O'CONNOR et al v. THE DODGE COMPANY, INC. et al, No. 2:2016cv05177 - Document 24 (D.N.J. 2016)

Court Description: OPINION. Signed by Judge Jose L. Linares on 11/17/2016. (seb)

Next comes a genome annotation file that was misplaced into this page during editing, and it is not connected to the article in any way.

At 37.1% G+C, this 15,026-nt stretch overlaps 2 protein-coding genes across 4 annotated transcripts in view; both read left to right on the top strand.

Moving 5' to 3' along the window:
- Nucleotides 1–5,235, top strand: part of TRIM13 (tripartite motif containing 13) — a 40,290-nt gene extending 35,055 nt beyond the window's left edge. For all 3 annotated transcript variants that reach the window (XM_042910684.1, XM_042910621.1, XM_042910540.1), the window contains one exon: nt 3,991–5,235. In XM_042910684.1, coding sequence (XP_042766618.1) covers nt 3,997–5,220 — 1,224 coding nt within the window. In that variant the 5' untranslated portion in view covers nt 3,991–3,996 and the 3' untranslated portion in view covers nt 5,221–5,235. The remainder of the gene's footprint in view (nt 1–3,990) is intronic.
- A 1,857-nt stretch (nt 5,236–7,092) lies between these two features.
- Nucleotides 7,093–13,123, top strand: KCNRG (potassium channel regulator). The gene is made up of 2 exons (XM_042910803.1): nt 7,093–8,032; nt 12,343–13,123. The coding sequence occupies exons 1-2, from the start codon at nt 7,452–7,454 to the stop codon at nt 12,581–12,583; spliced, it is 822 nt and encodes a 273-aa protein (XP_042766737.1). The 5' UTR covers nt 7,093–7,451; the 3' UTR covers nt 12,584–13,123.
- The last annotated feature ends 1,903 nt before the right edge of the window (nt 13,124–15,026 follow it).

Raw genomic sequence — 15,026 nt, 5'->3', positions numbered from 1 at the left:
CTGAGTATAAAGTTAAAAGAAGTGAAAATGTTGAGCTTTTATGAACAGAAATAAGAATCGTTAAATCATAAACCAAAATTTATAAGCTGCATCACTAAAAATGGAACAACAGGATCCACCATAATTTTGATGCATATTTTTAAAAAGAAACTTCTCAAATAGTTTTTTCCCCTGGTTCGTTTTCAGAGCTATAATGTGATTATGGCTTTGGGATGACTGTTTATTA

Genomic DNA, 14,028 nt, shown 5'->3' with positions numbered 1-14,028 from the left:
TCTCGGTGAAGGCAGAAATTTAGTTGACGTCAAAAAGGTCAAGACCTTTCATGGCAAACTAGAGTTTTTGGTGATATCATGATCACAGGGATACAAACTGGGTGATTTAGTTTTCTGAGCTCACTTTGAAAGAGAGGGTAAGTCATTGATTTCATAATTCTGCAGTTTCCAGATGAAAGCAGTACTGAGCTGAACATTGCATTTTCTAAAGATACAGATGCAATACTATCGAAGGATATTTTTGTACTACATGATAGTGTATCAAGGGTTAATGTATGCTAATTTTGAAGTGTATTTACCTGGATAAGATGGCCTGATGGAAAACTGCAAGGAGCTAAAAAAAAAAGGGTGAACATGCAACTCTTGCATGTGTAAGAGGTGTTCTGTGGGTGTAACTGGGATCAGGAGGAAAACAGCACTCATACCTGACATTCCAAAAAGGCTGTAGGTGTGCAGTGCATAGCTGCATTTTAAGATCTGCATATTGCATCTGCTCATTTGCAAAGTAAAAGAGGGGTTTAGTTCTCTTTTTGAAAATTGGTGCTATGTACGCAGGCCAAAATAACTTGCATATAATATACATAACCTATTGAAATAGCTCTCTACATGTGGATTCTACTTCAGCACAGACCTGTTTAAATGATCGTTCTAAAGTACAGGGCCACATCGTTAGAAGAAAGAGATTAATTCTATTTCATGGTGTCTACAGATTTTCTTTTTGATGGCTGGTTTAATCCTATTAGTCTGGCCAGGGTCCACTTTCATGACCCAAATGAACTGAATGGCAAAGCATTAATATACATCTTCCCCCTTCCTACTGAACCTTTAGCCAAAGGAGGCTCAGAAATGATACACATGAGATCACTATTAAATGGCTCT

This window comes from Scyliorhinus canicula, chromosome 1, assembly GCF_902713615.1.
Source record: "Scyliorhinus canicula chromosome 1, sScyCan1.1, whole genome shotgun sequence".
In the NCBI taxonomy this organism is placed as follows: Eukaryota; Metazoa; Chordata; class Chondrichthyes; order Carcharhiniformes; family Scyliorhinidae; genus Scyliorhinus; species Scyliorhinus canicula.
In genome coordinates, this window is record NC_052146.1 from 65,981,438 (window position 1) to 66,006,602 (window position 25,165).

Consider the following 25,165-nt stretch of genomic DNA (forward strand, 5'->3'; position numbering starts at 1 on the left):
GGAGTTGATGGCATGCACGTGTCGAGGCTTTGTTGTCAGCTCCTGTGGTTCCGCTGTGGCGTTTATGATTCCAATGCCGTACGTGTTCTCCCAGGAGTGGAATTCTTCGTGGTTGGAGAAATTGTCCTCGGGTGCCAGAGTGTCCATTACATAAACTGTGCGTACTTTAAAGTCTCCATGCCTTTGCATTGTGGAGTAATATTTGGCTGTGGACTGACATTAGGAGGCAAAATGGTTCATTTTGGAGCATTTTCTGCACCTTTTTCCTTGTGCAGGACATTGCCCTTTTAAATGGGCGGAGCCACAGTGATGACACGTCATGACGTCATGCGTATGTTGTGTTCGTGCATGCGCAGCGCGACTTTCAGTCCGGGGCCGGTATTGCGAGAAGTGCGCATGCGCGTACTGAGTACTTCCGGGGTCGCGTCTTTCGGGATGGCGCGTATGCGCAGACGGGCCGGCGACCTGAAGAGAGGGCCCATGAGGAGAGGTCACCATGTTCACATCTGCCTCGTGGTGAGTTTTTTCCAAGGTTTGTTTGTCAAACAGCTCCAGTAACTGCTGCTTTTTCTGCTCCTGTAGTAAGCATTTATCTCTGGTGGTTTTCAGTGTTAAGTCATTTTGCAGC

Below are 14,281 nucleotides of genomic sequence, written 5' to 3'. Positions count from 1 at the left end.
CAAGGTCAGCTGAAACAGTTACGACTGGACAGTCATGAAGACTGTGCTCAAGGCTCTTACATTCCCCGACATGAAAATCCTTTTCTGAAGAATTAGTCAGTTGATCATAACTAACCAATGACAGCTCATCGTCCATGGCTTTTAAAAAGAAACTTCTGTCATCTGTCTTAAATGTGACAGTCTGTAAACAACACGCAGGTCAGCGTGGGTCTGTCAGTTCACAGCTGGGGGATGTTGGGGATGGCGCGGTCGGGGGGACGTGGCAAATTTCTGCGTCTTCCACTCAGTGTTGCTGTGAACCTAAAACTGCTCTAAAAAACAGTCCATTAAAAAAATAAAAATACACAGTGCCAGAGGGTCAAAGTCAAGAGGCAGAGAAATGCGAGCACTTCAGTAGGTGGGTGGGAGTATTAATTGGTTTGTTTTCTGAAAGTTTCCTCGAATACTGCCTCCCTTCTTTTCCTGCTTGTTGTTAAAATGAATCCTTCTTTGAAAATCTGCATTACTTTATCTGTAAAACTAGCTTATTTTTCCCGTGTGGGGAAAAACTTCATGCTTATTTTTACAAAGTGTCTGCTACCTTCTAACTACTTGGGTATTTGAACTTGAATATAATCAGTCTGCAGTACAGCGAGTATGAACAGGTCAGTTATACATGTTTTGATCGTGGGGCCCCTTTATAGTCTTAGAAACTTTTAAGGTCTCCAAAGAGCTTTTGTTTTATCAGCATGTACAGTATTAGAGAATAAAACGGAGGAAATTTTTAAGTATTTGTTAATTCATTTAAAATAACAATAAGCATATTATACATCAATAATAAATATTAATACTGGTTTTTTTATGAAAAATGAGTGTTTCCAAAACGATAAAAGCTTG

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NOT FOR PUBLICATION UNITED STATES DISTRICT COURT DISTRICT OF NEW JERSEY : Plaintiffs, CIVIL ACTION NO. 16-5177 (JLL) OPINION V. THE DODGE COMPANY, INC., et a!., Defendants. LINARES, District Judge Each defendant in this action has a motion pending before the Court. First, the defendant Hydrol Chemical Company (“Hydrol”) moves pursuant to Federal Rule of Civil Procedure (“Rule”) 12(b)(2) and Rule 12(b)(6) to dismiss all of the plaintiffs’ claims that are asserted against it. (See dkt. 7 through dkt. 7-7; dkt. 8; dkt. 11 through dkt. 11-23; dkt. 12; dkt. 12-1; dkt. 17.)1 Second, the defendant Pierce Cornpanis (“Pierce”) moves pursuant to Rule 12(b)(2) and Rule 12(b)(6) to dismiss all of the plaintiffs’ claims that are asserted against it. (S dkt. 13 through dkt. 13-3; dkt. 14; dkt. 19.) Third, the defendant The Dodge Company, Inc. (“Dodge”) joins with the part of Hydrol’s motion that seeks to dismiss the plaintiffs’ claim for consumer fraud pursuant to The Court will refer to documents by the docket entry numbers and the page numbers imposed by the Electronic Case Filing System. Dockets.Justia.com PATRICIA O’CONNOR, et al., Rule 1 2(b)(6), on the ground that the allegations therein are not covered by the New Jersey Consumer Fraud Act (“NJCFA”). (See dkt. 9; dkt. 91.)2 The plaintiffs oppose all of the motions. (See dkt. 10; dkt. 1$; dkt. 18-1.) The Court will resolve the three motions upon a review of the papers and without oral argument. See L.Civ.R. 78.1(b). The Court presumes that the parties are familiar with the factual context and the procedural history of this action. For the following reasons, the Court will: • grant the parts of the motions filed by Hydrol and Pierce that seek relief under Rule 12(b)(2); • grant the parts of the motions filed by Hydrol and Pierce that seek relief under Rule 1 2(b)(6) insofar as those motions raise arguments concerning proper pleading standards; • deny Dodge’s motion and the parts of the motions filed by Hydrol and Pierce that seek to dismiss the claims for consumer fraud on the ground that the allegations therein are not covered by the NJCFA; • otherwise deny the remaining parts of the motions filed by Hydrol and Pierce without prejudice; and • dismiss the complaint, but without prejudice to the plaintiffs to file an amended complaint in 30 days that properly alleges personal jurisdiction, and that complies with proper pleading standards. 2 Dodge does not move to dismiss for lack of personal jurisdiction. 2 BACKGROUND The plaintiffs, Patricia O’Connor and Megan O’Connor, initially brought this action to recover damages for personal injuries in New Jersey state court. (See dkt. 1-1 at 2.) The complaint contains causes of action for (1) strict product liability, (2) breach of express and implied warranties, (3) negligence, (4) fraudulent misrepresentation, (5) consumer fraud, and (6) loss of consortium. The defendants removed this action to federal court under diversity jurisdiction. See 28 U.S.C. § 1332(a). (See dkt. 1.) The complaint contains an allegation that the plaintiffs are currently New Jersey citizens. Dodge is deemed to be a Massachusetts citizen. (See dkt. 1 at 2.) Pierce is deemed to be a Texas citizen. (Id. at 3; see also dkt. 13-2 at 1.) Hydrol is deemed to be a Pennsylvania citizen. (S dkt. I at 2.) The defendants manufacture, market, distribute, and sell embalming chemical products, as well as other chemicals and supplies, for use by morticians and by funeral homes. The plaintiffs allege that Patricia O’Connor was diagnosed with leukemia in March 20 14, and allege that she developed leukemia due to her exposure to formaldehyde in the workplace during the course of her employment as a funeral director. In the complaint, the plaintiffs allege that approximately 35 products manufactured by Dodge, one product manufactured by Hydrol, and one product manufactured by Pierce contain formaldehyde. (See dkt. 1-1.) However, the complaint lacks any allegations concerning where Patricia O’Connor worked; the dates that she worked in funeral homes; when or if she was exposed to the listed products; or the manner of her exposure to formaldehyde, 3 i.e., by touching it or by breathing it in. (See generally dkt. 1-1.) In fact, the complaint does not contain a specific allegation that Patricia O’Connor actually used the defendants’ products at issue during the course of her employment in the funeral industry. LEGAL STANDARDS I. Rule 12(b)(2) It is not necessary for the Court to restate the standard for resolving a motion made pursuant to Rule 12(b)(2) to dismiss for lack of general jurisdiction or lack of specific jurisdiction, as that standard has been already enunciated. ç Cerciello v. Canale, 563 Fed.Appx. 924, 925—27 (3d Cir. 2014) (discussing Metcalfe v. Renaissance Marine, Inc., 566 f.3d 324 (3d Cir. 2009); Miller Yacht Sales, Inc. v. Smith, 384 F.3d 93 (3d Cir. 2004); Carteret Say. Bank, FA v. Shushan, 954 F.2d 141 (3d Cir. 1992); and Provident Nat’l Bank v. Cal. Fed. Say. & Loan Ass’n, $19 F.2d 434 (3d Cir. 1987)); see also Krishanthi v. Rajaratnarn, No. 09-5395, 2010 WL 3429529, at *3, *16 (D.N.J. Aug. 26, 2010) (discussing the same cases). However, it bears mentioning in this instance that once the defendants have argued in support of a motion to dismiss that a district court lacks personal jurisdiction, the burden then falls on the plaintiffs to go beyond mere allegations and to show sufficient facts to establish that personal jurisdiction is proper in the forum state. Scc Provident Nat’l Bank, $19 F.2d at 437. Furthenriore, “the plaintiffls’] right to conduct jurisdictional discovery should be sustained” only if the plaintiffs present “factual allegations that suggest with reasonable particularity the possible existence of the requisite contacts between [the defendants] and the forum state.” Toys “R” Us, Inc. v. 4 Step Two, S.A., 31$ F.3d 446, 456 (3d Cir. 2003) (quotation marks and citation omitted). II. Rule 12(b)(6) It is also not necessary for the Court to restate the standard for resolving a motion made pursuant to Rule 12(b)(6). See Mariotti v. Mariotti Bldg. Prods., Inc., 714 f.3d 761, 764—65 (3d Cir. 2013) (setting forth standard; citing Bell Ati. Corp. v. Twombly, 550 U.S. 544 (2007)); Fowler v. UPMC Shadyside, 57$ f.3d 203, 209—12 (3d Cir. 2009) (setting forth standard; citing Twombly and Ashcroft v. Igbal, 556 U.S. 662 (2009)). However, it bears mentioning that the plaintiffs must “plead[] factual content tin the complaint] that allows the court to draw the reasonable inference that the defendant[s] tare] liable for the misconduct alleged.” See Iqbal, 556 U.S. at 67$ (citing Rule $(a) and Twombly, 550 U.S. at 556). DISCUSSION I. Personal Jurisdiction Hydrol and Pierce argue that the Court lacks general jurisdiction over them, because they do not have offices, bank accounts, records, assets, or a presence in New Jersey. Furthermore, they argue that the plaintiffs do not allege that Hydrol and Pierce have any level of contact with New Jersey at all. Hydrol and Pierce also argue that the Court lacks specific jurisdiction over them, because they have not purposefully directed their activities or coimnunications to New Jersey, and thus any contacts they may have to New Jersey are too attenuated. They also argue that the complaint is bereft of specific allegations that Patricia O’Connor’s injuries arose from, or are related to, any alleged conduct by Hydrol or Pierce within or directed 5 toward New Jersey, such as any allegations that Patricia O’Connor used their products in New Jersey after they were sold, shipped, or sent to her or to her employer. (Scc dkt. 7-6 at 13, 16—19; dkt. 13 at 10—13.) The plaintiffs do not raise any arguments in support of this Court’s general jurisdiction over Hydrol and Pierce in response. As to specific jurisdiction, the plaintiffs argue in their brief in opposition that “Plaintiff [Patricia O’Connor] alleges that Hydrol [and Pierce] sold [their] product[s] to her in New Jersey,” and argue that the complaint contains those allegations in paragraphs 4, 7, and 8. (Dkt. 10 at 9; dkt. 18 at 9.) But the plaintiffs’ argument here is without merit, as those paragraphs do not contain any allegations that Hydrol and Pierce sold their products to Patricia O’Connor for use in New Jersey. The Court will quote paragraphs 4, 7, and 8 in full: 4. Plaintiff, Patricia O’Connor, a funeral director, is a resident of the State of New Jersey. 7. Defendant, Pierce Companies, is a chemical company engaged in the business of creating, manufacturing, marketing, distributing, labeling, researching, developing and selling embalming chemical products and other chemicals and supplies used by morticians and funeral homes, including, but not limited to the following products: Powertone (36 Index); and others. 8. Defendant, Hydrol Chemical Company, is a chemical company engaged in the business of creating, manufacturing. marketing, distributing, labeling, researching, developing and selling embalming chemical products and other chemicals and supplies used by morticians and funeral homes, including, but not limited to the following products: Saturol; and others. (Dkt. 1-1 at 3—4.) Those paragraphs do not contain the allegations concerning specific 6 jurisdiction that the plaintiffs now argue that they contain. Thus, the plaintiffs have failed to even assert basic allegations concerning personal jurisdiction in the complaint. The plaintiffs also argue the following in support of specific jurisdiction over Hydrol and Pierce: In the matter at Bar, the cause of action is clearly related to Hydrol’s [and Pierce’s] contact[s] with New Jersey. Inverting the allegations, if Hydrol’s product [and Pierce’s product] were not within the State, [they] would not have caused or contributed to Plaintiffs cancer. (Dkt. 10 at 10; dkt. 18 at 10.) However, because the plaintiffs have failed to submit affidavits or other proof to support their arguments that the Court has personal jurisdiction over Hydrol and Pierce, that aforementioned argument is the epitome of a “mere conclusory statement{],” and it simply will not suffice to give rise to personal jurisdiction. Igbal, 556 U.S. at 678. There is not one allegation in the complaint that specifically asserts that Patricia O’Connor used the products at issue while working for a specific employer during a specific timefrarne in New Jersey, and thus the complaint does not assert that her alleged injuries unquestionably arose out of or are related to at least one specific activity that the defendants purposely directed toward New Jersey. $ç Daimler AG v. Bauman, 134 S.Ct. 746, 754—55 (2014); Marten v. Godwin, 499 F.3d 290, 296 (3d Cir. 2007). To the extent that the plaintiffs may be attempting to amend their personal jurisdiction allegations through their briefs in opposition, rather than by seeking to file a 7 proper amended complaint, that is improper. See Hughes v. United Parcel Serv., Inc., 639 fed.Appx. 99, 104 (3d Cir. 2016); Scott v. Cohen, 528 Fed.Appx. 150, 152 (3d Cir. 20 13). Therefore, the Court will grant the parts of the motions filed by Hydrol and Pierce that seek to dismiss the complaint for lack of personal jurisdiction. However, the Court will dismiss the complaint without prejudice, and give the plaintiffs an opportunity to file an amended complaint that establishes a basis for personal jurisdiction over Hydrol and Pierce. See Lee-Peckharn v. Runa, LLC, No. 14-6635, 2015 WL 150120, at *3 (D.N.J. Jan. 12, 2015) (doing the same in granting a motion to dismiss for lack of personal jurisdiction). The plaintiffs are hereby advised that they must specifically assert the basis for personal jurisdiction in the amended complaint, and that they must not rely on conclusory statements. II. Relief Pursuant To Rule 12(b)(6) The Court also agrees with Hydrol and Pierce that the plaintiffs have presented a complaint that suffers from deficiencies concerning basic pleading standards in support of their causes of action. Indeed, the deficiencies in the plaintiffs’ factual allegations mirror the deficiencies in the plaintiffs’ personal jurisdiction allegations. In response to the defendants’ arguments, the plaintiffs merely argue that their allegations are sufficient, and that the “complaint speaks for itself to the extent that it alleges that Plaintiff [Patricia o Connor] was exposed to Hydrol’ s [and Pierce’s] formaldehyde-containing product[s].” ‘ (Dkt. 10 at 15; dkt. 18 at 16.) 8 The plaintiffs have failed to provide the defendants with an opportunity to meaningfully respond to the allegations, because they have not alleged when, where, or even if Patricia O’Connor used the defendants’ products. They raise nothing “more than a sheer possibility that [the] defendant[s] ha[ve] acted unlawfully.” Igbal, 556 U.S. at 678. Although the heightened pleading standards of Iqbal and Twombly do not require detailed factual allegations, the factual allegations presented by the plaintiffs in this instance “will not do,” as they “stopt] short of the line between possibility and plausibility.” Twombly, 550 U.S. at 555; Iqbal, 556 U.S. at 678. “The plausibility standard is not akin to a probability requirement, but it asks for more than a sheer possibility that a defendant has acted unlawfully.” Iqbal, 556 U.S. at 678 (quotation marks and citation omitted). The plaintiffs’ complaint must contain more than “unadorned, the-defendant unlawfully-harmed-me accusation[s].” Id. (citation omitted). In this instance, the complaint completely lacks even one specific allegation that the defendants unlawfully harmed the plaintiffs. In other words, the plaintiffs do not specifically allege the wrongdoing for which each defendant is liable. As set forth by the Third Circuit Court of Appeals: the mere metaphysical possibility that some plaintiff could prove some set of facts in support of the pleaded claims is insufficient; the complaint must give the court reason to believe that this plaintiff has a reasonable likelihood of mustering factual support for these claims. Phillips v. County of Allegheny, 515 F.3d 224, 234 (3d Cir. 2008) (case citation omitted; relying upon Rule 8(a)(2)). 9 The plaintiffs must assert when and where Patricia O’Connor was exposed to the formaldehyde that is allegedly found in the defendants’ products, and that she was injured thereby. See In re Shop-Vac Marketing & Sales Practices Litig., 964 F.Supp.2d 355, 363 (M.D. Pa. Aug. 9, 2013) (granting a motion under Rule 12(b)(6) to dismiss consumerfraud and breach-of-warranty claims, because plaintiffs failed to allege in the complaint “when they purchased [the products at issue],” which they were required to do “[a]t a minimum”); see also Jones v. Clark County Sch. Dist., No. 15-0010, 2016 WL 1270996, at *2_3 (D. Nev. Mar. 31, 2016) (granting a motion under Rule 1 2(b)(6) to dismiss harassment and constructive-discharge claims, because plaintiff “does not allege any dates on which [the allegedly offensive conduct] occurred”); Rowan v. Haiyasaki, No. 14-197, 2014 WL 2452528, at *3 (D. Haw. May 30, 2014) (dismissing claims brought under 42 U.S.C. § 1983, because “tw]ithout dates or specific allegations stating what each Defendant did and when, Plaintiffs Complaint does not state a plausible claim for relief on its face”); Hurnphreys v. Equifax Info. Servs., LLC, No. 08-492, 2009 WL 3615072, at *1 (D. Utah 2009) (granting a motion under Rule 12(b)(6) to dismiss Fair Credit Reporting Act and Fair Debt Collection Practices Act claims, because plaintiff “gives no dates or specific instances to back up th{e] allegation” that defendant failed to respond to the dispute at issue). Therefore, the Court will grant the parts of the motions filed by Hydrol and Pierce that seek to dismiss the complaint for failure to state a claim. But in the interests of justice and to be consistent with the aforementioned detennination on the issue of 10 personal jurisdiction, the Court will dismiss the plaintiffs’ claims without prejudice. In addition, the Court will give the plaintiffs an opportunity to file an amended complaint that contains proper factual allegations that establish a cause of action against the defendants. In re Burlington Coat Factory Sec. Litig., 114 F.3d 1410, 1435 (3d Cir. 1997) (stating that when a district court finds that a complaint in its current form cannot survive a motion under Rule 12(b)(6) due to the plaintiffs deficient allegations, the district court should grant leave to amend if the plaintiff can address the deficiencies in an amended complaint); see also Grayson v. Mayview State Hosp., 293 F.3d 103, 108 (3d Cir. 2002) (stating that a district court should grant leave to a plaintiff to amend a complaint that has been dismissed under Rule I 2(b)(6) within a set period of time, unless permitting an amendment would be inequitable or futile). For instance, the plaintiffs should at least allege in the amended complaint that Patricia O’Connor used the defendants’ products, as well as the manner in which she used the products, during the course of her employment with specifically-alleged employers during a specifically-alleged timefrarne, and that she was exposed to formaldehyde and developed leukemia as a result. This is particularly appropriate for the plaintiffs’ claims that allege fraudulent misrepresentation and consumer fraud, which are subject to a heightened pleading standard. $çç Fed.R.Civ.P. 9(b); see also Frederico v. Home Depot, 507 F.3d 188, 200 (3d Cir. 2007) (stating that a “plaintiff must plead or allege the date, time and place of the alleged fraud or otherwise inject precision or some measure of substantiation into a fraud allegation”); In re Burlington Coat factory Sec. 11 Litig., 114 F.3d at 1422 (stating that a fraud claim must include “the ‘who, what, when, where and how’ elements”); JWO Cabinetry Inc. v. Granada Wood & Cabinets Inc., No. 13-4110, 2015 WL 1189577, at *6_8 (D.N.J. Mar. 16, 2015) (stating the same concerning NJCFA and common law fraud claims). III. NJCFA Claim The Court, although granting general relief under Rule 12(b)(6), will address the requests filed by all three defendants that seek dismissal of the plaintiffs’ consumer fraud claim on the ground that the defendants’ products, i.e., embalming products, are not the kind of merchandise covered by the NJCFA. They argue that those products are not covered by the NJCFA because they are not generally sold to the public at large, and that they are specialty items that are only sold to those involved in the funeral industry. (Scc dkt. 7-6 at 23—24; dkt. 9 at 1; dkt. 13 at 22—23.) The NJCFA makes it an unlawful practice to use “any unconscionable commercial practice, deception, fraud, false pretense, false promise, misrepresentation, or the knowing, concealment, suppression, or omission of any material fact with intent that others rely upon such concealment, suppression or omission, in connection with the sale or advertisement of any merchandise.” See N.J.S.A. 56:8-2. The term “merchandise” is defined by the NJCFA as “any objects, wares, goods, commodities, services or anything offered, directly or indirectly to the public for sale.” N.J.S.A. 56:8-1(c). The defendants’ arguments on this issue are without merit. The Court comes to this conclusion based upon persuasive authority found in the case of Viking Yacht 12 Company v. Composites One LLC, 496 F.Supp.2d 462 (D.N.J. 2007). n that case, the manufacturers of recreational motor yachts asserted a claim under the NJCFA against the maker of a gel coat that they used to seal the hulls of yachts that were being manufactured for sale. The yacht manufacturers alleged that the gel coat cracked prematurely on many of the hulls, and that the gel coat failed to act as a barrier to prevent water and other materials from damaging the yachts. The gel-coat maker argued that the gel coat was not merchandise covered by the NJCFA, because the gel coat was not mass produced for sale to the general public, and because it was not a product that the average person would know how to use. The court rejected that argument, and held that the NJCFA is expressly not limited to protecting those who buy items for personal, family, or household use, and that there is no requirement that the average person know how to use a product for it to be considered “merchandise” under the NJCFA. ich at 473 n. 19. That court thus held that the yacht manufacturers, in their position as the buyers of gel coat, could assert a claim under the NJCFA against the gel-coat maker for the allegedly faulty merchandise. The court in Viking Yacht Company acknowledged that situations that involve wholesalers buying merchandise for resale to the public are not covered by the NJCFA. However, the court went on to state that the yacht manufacturers bought the gel coat for their own use in manufacturing the yachts, and that they were not buying the gel coat for the purposes of reselling it to the public, and thus they could assert a claim under the NJCFA. The court held that the yacht manufacturers: 13 remove gel coat from the containers in which it is sold and use it as a component part in the manufacture of boats. Plaintiffs then offer these boats, whose outer layer is composed of gel coat, for sale to the public. Thus, Plaintiffs consume the gel coat in the same sense that any purchaser who opens a product from its packaging and uses the product consumes it. Plaintiffs here undeniably did more than simply re-package the gel coat for resale. Afier Plaintiffs applied the gel coat to the boats, they could not have turned around and re-sold the gel coat in its original state. The gel coat became part of a greater product sold by Plaintiffs. Thus, due to Plaintiffs’ use of the gel coat prior to sale, we hold that Plaintiffs diminished the value of the gel coat and are “consumers” under the {NJCFA]. Id. at 474—75. The situation in the instant case is similar, because the defendants’ products are purchased by those involved in the funeral industry in order to perfonTi funeral services, and those products are not turned around and re-sold. See also Stockroom, Inc. v. Dydacomp Dev. Corp., 941 F.Supp.2d 537, 543—45 (D.N.J. 2013) (finding that a retailer of “adult-themed products” could maintain a claim under the NJCFA against a software company that sold it an allegedly faulty credit card processing system, because (a) the NJCFA applies to the sale of standardized merchandise for use in business operations, and (b) the retailer was a consumer that purchased the system for consumption, and not a wholesaler that purchased it for resale). Therefore, the Court finds that the defendants’ embalming products are merchandise covered by the NJCFA. The Court offers no further opinion at this juncture on whether the NJCFA claim is 14 dismissible on other grounds.3 CONCLUSION Given the manner in which the plaintiffs have drafted their complaint, the Court is compelled to dismiss it. The Court will thus grant the separate motions to the extent that the defendants argue that the plaintiffs have failed to meet the basic pleading requirements concerning their personal jurisdiction allegations and all of their causes of action. The Court will do so without prejudice to the plaintiffs to meet these standards in an amended complaint. In drafting an amended complaint, the plaintiffs should plead specific facts that would establish personal jurisdiction over each defendant, and that would allow the court to draw the reasonable inference that the defendants are liable for the causes of action. See Lee-Peckham, 2015 WL 150120, at *3 (directing the same when granting a motion to dismiss under Rule 12(b)(2) and Rule 12(b)(6), and dismissing the complaint without prejudice). The defendants will then be “free to reassert [their] remaining arguments in support of dismissal. . . once [the plaintiffs] ha[ve] filed an Amended Complaint in Dodge, in seeking to dismiss the NJCFA claim, relied on the arguments presented in Hydrol’s brief However, Hydrol’s brief addresses the one Hydrol product that is listed in the complaint, and makes no mention of the approximately 35 allegedly offending products manufactured by Dodge that the plaintiffs list in the complaint. ($ dkt. 7-6 at 31—32.) Assuming that the plaintiffs file an amended complaint, and assuming that Dodge engages in dispositive motion practice thereafier, Dodge should specifically address the merits of the plaintiffs’ claims insofar as they pertain to Dodge’s products. 15 _________ accordance with the directives set forth above,” if appropriate. j The Court will issue an appropriate order. L. LINARES States District Judge Dated: November , 2016 16